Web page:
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Natural Gas Weekly Update

for week ending May 4, 2016  |  Release Date:  May 5, 2016  |  Next Release: May 12, 2016

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JUMP TO: In The News | Overview | Prices/Demand/Supply | Storage

In the News:

Explosion on Texas Eastern Pipeline in Pennsylvania cuts flows

On April 29, an explosion and fire occurred on Spectra Energy's Texas Eastern Transmission (Tetco) 30-inch natural gas pipeline in southwestern Pennsylvania. The explosion happened in Westmoreland county, 40 miles east of Pittsburgh, according to the company's website. One person was severely injured and several homes and a storage injection well in the area were damaged. The portion of the pipeline involved in the incident was built in 1981 and inspected in 2012 without any identifiable problems requiring repair or remediation, according to Spectra Energy. The damaged segment runs through the Marcellus and Utica shale regions to New Jersey, where it connects with other pipelines, including Algonquin, which moves natural gas to New York and New England markets. The cause of the explosion is under investigation, and the time to complete the repair work remains unknown.

The company declared a force majeure downstream of the nearby Delmont compressor station and cut flows to zero from Delmont to the Perulack compressor station, which is located about 130 miles due east. The Delmont compressor has a capacity of 2.6 billion cubic feet per day (Bcf/d); however, the flows through the compressor averaged 1.4 Bcf/d in the preceding 30 days, according to Platts Bentek. Tetco is using withdrawals from Leidy Storage, which enter at Perulack, as well as additional flows on a parallel southern line, to compensate for reduced volumes on the damaged pipeline. In addition, pipelines to the north, such as Tennessee Gas Pipeline and Millennium, have taken on additional volumes to supply Algonquin and compensate for the lost flow.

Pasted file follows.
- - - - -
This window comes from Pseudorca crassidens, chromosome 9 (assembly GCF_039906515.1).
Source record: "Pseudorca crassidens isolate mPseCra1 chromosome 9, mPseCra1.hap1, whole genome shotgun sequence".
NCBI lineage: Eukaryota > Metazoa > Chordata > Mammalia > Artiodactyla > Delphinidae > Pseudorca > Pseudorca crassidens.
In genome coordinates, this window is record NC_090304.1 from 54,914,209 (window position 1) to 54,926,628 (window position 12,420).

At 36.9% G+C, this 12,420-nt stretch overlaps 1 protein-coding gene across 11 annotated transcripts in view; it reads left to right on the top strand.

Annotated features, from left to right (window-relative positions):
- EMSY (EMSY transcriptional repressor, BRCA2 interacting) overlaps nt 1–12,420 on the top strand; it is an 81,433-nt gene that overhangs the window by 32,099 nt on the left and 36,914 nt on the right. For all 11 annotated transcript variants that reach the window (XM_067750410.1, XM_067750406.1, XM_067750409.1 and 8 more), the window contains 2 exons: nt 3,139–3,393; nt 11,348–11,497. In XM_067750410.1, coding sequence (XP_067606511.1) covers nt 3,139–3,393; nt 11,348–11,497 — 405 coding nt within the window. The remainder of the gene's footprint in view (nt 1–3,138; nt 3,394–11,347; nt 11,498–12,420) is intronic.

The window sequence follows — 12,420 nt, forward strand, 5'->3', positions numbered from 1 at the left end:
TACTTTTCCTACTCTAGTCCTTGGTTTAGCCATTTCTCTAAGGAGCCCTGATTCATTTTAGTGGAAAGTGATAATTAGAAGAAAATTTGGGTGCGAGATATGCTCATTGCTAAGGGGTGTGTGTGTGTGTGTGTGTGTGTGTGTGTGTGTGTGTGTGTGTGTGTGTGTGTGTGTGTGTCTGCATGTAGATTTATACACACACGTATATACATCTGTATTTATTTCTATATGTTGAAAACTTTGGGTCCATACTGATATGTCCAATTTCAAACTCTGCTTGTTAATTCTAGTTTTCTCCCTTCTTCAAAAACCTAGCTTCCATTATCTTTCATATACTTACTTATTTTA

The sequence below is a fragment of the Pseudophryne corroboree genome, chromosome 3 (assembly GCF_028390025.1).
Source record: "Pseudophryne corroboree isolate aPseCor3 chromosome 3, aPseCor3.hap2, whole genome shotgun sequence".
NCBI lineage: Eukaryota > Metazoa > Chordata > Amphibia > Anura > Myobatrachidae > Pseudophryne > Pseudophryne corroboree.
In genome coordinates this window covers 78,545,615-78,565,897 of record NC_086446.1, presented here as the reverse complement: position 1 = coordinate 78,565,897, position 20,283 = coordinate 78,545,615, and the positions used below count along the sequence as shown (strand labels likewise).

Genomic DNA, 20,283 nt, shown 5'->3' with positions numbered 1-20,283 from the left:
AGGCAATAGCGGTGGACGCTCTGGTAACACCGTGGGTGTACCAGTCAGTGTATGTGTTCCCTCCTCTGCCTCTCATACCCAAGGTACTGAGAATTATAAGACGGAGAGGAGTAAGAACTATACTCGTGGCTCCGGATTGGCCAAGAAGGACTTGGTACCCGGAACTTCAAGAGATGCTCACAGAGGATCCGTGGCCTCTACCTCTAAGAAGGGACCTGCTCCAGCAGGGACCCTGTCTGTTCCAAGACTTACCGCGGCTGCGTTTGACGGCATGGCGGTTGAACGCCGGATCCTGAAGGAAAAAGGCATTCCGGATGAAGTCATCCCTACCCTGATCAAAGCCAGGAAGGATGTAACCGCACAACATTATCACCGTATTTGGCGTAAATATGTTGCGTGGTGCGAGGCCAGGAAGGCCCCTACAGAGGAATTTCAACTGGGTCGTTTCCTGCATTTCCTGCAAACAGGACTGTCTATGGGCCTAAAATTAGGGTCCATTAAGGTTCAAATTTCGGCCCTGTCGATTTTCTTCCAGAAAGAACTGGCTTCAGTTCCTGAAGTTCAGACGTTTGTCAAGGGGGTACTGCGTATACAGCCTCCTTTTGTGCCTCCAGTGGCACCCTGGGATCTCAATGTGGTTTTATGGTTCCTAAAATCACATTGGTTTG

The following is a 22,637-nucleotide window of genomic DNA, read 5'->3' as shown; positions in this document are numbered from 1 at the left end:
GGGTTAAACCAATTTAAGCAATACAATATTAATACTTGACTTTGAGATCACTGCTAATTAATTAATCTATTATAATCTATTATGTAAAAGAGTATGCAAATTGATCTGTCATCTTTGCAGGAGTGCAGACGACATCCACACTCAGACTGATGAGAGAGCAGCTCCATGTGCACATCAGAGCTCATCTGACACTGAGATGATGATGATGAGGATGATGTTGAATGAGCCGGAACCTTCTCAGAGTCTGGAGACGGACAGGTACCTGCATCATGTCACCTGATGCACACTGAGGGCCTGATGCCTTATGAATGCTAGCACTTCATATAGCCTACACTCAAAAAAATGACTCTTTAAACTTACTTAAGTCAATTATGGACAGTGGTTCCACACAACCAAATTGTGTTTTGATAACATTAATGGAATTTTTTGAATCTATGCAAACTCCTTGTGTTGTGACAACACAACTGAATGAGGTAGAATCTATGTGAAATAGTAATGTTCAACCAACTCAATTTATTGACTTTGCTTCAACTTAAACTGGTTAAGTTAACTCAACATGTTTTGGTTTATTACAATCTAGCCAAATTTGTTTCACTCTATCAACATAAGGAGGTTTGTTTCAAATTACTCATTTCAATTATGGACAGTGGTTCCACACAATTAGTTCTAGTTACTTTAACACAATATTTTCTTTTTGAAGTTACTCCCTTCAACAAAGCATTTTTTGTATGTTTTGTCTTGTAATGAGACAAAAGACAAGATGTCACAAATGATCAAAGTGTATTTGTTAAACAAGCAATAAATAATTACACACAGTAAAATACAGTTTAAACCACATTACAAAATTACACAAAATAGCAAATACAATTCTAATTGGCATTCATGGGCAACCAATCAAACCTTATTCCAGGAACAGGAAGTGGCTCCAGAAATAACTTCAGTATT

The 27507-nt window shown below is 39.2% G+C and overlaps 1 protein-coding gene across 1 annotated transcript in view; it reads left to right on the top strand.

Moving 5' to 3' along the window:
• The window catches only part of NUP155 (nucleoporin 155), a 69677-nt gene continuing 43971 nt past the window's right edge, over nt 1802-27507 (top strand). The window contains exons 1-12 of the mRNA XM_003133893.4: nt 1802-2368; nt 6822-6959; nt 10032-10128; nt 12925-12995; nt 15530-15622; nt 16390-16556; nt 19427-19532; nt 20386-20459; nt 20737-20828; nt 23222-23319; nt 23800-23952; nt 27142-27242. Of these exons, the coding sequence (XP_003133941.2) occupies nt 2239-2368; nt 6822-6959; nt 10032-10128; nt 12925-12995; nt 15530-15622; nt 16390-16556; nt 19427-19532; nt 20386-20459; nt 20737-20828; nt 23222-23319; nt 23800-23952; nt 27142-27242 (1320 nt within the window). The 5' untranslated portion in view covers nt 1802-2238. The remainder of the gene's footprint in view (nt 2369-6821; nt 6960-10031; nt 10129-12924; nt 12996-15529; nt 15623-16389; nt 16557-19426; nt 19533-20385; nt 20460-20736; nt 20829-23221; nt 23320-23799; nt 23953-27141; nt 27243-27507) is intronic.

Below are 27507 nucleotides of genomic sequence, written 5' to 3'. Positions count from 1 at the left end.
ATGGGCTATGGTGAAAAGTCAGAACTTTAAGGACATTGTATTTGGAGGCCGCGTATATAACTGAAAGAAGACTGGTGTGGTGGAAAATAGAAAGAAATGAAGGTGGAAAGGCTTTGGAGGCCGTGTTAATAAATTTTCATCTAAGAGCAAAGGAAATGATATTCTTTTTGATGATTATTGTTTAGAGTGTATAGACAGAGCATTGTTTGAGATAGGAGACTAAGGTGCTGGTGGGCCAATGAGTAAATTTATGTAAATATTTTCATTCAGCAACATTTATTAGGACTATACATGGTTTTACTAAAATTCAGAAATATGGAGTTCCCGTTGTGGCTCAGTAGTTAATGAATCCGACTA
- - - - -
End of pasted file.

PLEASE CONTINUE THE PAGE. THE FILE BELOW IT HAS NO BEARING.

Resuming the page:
West of the Delmont compressor, Tetco issued a high-pressure operational flow order on its M-2 30-inch-diameter line, which carries production from Marcellus and Utica shales in Pennsylvania, Ohio, and West Virginia to northeastern markets. Additionally, there has been a noticeable increase in injections at the Oakford storage field, located upstream of the Delmont compressor, according to Platts Bentek. Overall, there is minimal impact on the production volumes in Marcellus and Utica, as pipeline systems in the affected area have sufficient flexibility to use alternative routes to carry shale production to markets.

Since the incident, prices at Tetco M-3 trading hub, which serves customers in the Mid-Atlantic region and is downstream of the explosion, increased by 58¢ per million British thermal units (MMBtu), from $1.27/MMBtu on Thursday to $1.85/MMBtu yesterday, trading as high as $3.25/MMBtu midday on Friday, possibly reflecting concerns about flow constraints in the region. Prices at Transco Zone 6 New York trading hub also increased following the explosion, by 66¢/MMBtu Thursday to Wednesday.

Overview:

(For the Week Ending Wednesday, May 4, 2016)